Suncana Roksandic Vidlicka, Faculty of Law, University of Zagreb; Zoran Buric, Faculty of Law, University of Zagreb
Title: Victimology and Victim Protection in Croatia
The authors will present first findings of their survey on victimology and victim protection in Croatia, as part of the Balkan Criminology overall victimological mapping of Southeast Europe. The presentation combines empirical and normative approaches while assessing the current state of art in Croatian victimology and victim protection. Victimology in Croatia, just as criminology, has a long history but rather poor tradition in terms of substantial scientific or even normative content. Victimological studies are rare, even if “study” is very broadly and flexibly defined, whereas victimization surveys do not exist at all. Therefore, it should come as no surprise that it has only been rather recently that the term “victim” (žrtva) has been normatively coined in the Croatian Penal Code and the Criminal Procedure Act, whereby Croatia did transpose the EU Victim Directive. However, restorative justice concepts are not well developed in Croatia, although there are two procedures foreseen that might be regarded as restorative justice schemes. Regarding public and media discourse on victims and victimisation in Croatia, in the last couple of years the discourse has been strongly focused on victims of domestic violence, especially women.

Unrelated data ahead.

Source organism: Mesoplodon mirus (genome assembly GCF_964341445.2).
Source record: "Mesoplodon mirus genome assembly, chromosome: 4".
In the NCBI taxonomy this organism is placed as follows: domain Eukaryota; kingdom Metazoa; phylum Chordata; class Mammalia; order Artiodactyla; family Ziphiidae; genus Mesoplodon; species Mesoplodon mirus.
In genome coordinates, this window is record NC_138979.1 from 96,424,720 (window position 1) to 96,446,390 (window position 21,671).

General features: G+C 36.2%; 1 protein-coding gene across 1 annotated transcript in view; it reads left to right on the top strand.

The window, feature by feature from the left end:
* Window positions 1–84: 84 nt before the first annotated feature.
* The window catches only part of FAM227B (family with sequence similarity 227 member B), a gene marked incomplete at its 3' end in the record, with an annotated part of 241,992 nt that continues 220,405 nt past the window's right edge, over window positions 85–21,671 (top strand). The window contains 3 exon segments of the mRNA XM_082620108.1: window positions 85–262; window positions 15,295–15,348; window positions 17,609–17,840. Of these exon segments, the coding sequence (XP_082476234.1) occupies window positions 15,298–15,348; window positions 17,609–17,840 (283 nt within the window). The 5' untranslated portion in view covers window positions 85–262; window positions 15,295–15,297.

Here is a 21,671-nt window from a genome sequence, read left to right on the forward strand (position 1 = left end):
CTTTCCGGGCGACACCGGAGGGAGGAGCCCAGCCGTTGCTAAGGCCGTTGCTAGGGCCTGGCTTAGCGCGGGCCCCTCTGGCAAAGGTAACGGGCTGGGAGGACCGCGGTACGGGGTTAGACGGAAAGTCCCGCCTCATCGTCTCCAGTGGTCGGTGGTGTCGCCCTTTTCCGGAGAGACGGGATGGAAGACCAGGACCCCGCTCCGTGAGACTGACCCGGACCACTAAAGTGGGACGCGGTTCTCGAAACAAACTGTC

Keywords: Balkan Criminology, Victimology, Victims, Croatia
Author: Sárik Eszter, National Institute of Criminology
Title: Victimology in Hungary
In my presentation, I would like to examine the basic theoretical problems ofvictimology in Hungary. According to TihamérTóth, there are 8 relevant fields based on which victimology can be interpreted as a whole. It is inevitable a.) to identify the position of the victim within the criminal procedure and to examine his/her legal protection provided by the law; b.) to examinethe sociological, psychological and biological character of the victim; c.) to examine the extension and the quality of the dark numbers of criminality and the causes which lead to low policereporting levels; d.) to interpret the relationship between the offender and the victim; e.) to highlight the nature of the victims’ behavior during the criminal act;f.) to examine the behavior of the injured party within the context of law enforcement; g.)to estimate the amount of damage the victim had to suffer as a result of the criminal act interms of health,physical integrity and properties; h.) to calculate the potential risks of being victimized based on the social and living conditions of people.
The above-listed research fields differ not just in methodological termsbut also strongly influence the approach to the victim both in science and in everyday discussions. By highlighting the aforementioned issues, I would like to draw attention to those problems which formulated the contradictory position of the victim, partly caused by science itself.
Keywords: Balkan Criminology, Victimology, Victims, Hungary